Offers new understandings of the famous foxhunting case, Pierson v. Post, and its role in legal education and legal professionalization. This book is meant for legal historians, lawyers, and law professors and students.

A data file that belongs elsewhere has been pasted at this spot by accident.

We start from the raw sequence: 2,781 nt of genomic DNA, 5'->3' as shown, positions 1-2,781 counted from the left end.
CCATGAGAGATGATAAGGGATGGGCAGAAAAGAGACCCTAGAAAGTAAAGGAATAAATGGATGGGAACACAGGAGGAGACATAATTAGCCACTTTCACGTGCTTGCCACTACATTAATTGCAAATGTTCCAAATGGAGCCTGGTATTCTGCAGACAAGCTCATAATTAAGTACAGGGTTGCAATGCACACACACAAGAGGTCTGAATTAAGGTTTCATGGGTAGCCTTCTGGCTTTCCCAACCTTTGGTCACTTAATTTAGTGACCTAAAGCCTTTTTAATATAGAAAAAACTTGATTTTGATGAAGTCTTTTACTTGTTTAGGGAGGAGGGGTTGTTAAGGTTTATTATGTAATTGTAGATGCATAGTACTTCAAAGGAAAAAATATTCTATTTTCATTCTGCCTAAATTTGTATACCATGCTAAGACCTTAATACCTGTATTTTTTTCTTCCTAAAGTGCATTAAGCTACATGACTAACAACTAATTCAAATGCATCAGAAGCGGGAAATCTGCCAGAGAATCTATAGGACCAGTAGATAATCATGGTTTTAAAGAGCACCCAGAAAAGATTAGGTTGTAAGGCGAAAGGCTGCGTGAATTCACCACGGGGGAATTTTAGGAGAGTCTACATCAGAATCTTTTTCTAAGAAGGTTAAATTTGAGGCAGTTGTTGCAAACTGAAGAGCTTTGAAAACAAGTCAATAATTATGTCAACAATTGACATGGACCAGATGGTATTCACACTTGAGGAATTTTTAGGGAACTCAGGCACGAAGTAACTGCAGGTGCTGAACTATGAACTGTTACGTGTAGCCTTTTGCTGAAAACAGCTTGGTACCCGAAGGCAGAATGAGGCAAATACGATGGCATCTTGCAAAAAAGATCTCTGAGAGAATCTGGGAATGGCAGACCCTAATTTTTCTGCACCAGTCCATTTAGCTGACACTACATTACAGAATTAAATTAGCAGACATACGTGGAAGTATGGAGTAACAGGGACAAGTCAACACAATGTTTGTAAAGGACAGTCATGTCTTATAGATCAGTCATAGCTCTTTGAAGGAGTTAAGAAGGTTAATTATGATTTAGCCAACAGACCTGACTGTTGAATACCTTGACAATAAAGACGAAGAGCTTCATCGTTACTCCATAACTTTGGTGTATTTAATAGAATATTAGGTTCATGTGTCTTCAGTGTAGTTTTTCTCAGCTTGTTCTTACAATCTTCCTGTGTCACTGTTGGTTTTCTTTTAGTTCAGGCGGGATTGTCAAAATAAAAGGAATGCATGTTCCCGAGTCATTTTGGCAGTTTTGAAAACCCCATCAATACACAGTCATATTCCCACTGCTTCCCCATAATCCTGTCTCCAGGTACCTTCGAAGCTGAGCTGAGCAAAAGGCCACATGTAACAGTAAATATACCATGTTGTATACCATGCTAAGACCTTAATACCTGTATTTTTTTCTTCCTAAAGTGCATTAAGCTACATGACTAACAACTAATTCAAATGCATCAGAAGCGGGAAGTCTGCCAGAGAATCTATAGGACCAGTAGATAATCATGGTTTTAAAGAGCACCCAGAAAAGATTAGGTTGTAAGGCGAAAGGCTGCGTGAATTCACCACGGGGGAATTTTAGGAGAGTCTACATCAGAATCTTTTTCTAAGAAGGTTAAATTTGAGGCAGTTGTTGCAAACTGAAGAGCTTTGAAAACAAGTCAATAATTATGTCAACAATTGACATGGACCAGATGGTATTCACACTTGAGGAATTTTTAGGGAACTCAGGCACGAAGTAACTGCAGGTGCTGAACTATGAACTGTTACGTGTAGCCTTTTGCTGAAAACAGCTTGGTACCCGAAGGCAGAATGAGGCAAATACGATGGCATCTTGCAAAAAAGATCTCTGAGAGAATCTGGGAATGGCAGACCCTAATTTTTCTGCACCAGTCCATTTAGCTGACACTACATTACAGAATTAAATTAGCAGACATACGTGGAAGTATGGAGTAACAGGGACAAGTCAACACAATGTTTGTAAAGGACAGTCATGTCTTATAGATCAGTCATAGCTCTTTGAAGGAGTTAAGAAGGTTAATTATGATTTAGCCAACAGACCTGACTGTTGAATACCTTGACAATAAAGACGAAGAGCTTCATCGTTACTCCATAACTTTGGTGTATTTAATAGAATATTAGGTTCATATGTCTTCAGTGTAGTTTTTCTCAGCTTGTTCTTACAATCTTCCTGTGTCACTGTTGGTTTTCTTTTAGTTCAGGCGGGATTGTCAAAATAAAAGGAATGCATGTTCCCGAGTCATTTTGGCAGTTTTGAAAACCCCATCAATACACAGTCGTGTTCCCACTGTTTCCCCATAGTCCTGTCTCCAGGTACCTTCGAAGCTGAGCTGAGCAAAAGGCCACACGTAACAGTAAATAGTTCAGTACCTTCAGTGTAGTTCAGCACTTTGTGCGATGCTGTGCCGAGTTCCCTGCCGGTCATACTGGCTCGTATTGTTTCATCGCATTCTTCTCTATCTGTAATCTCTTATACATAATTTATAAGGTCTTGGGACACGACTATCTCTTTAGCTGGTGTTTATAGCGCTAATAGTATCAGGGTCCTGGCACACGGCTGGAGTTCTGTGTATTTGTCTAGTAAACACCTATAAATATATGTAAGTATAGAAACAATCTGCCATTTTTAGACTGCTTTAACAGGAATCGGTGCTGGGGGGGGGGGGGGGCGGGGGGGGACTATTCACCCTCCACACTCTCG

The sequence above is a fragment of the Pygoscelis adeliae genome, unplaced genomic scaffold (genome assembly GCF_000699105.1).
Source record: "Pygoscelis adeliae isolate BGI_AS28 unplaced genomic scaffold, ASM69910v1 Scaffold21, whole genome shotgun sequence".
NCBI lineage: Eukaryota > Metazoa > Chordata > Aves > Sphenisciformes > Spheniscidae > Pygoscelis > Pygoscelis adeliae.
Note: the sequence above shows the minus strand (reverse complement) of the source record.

'Law Books in Action: Essays on the Anglo-American Legal Treatise' explores the history of the legal treatise in the common law world. Rather than looking at treatises as shortcuts from 'law in books' to 'law in action', the essays in this collection ask what treatises can tell us about what troubled legal professionals at a given time, what motivated them to write what they did, and what they hoped to achieve. This book, then, is the first study of the legal treatise as a 'law book in action', an active text produced by individuals with ideas about what they wanted the law to be, not a mere stepping-stone to codes and other forms of legal writing, but a multifaceted genre of legal literature in its own right, practical and fanciful, dogmatic and ornamental in turn. This book will be of interest to legal scholars, lawyers and judges, as well as to anyone else with a scholarly interest in law in general, and legal history in particular.